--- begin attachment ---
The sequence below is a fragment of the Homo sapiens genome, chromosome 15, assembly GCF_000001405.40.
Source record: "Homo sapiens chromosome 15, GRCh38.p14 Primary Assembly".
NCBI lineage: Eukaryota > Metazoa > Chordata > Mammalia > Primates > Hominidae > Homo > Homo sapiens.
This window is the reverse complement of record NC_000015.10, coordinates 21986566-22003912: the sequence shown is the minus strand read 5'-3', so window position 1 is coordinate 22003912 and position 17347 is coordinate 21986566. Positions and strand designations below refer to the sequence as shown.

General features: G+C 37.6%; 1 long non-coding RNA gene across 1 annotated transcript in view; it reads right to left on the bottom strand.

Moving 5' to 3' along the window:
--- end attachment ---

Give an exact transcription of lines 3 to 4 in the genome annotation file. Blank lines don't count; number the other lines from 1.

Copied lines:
NCBI lineage: Eukaryota > Metazoa > Chordata > Mammalia > Primates > Hominidae > Homo > Homo sapiens.
This window is the reverse complement of record NC_000015.10, coordinates 21986566-22003912: the sequence shown is the minus strand read 5'-3', so window position 1 is coordinate 22003912 and position 17347 is coordinate 21986566. Positions and strand designations below refer to the sequence as shown.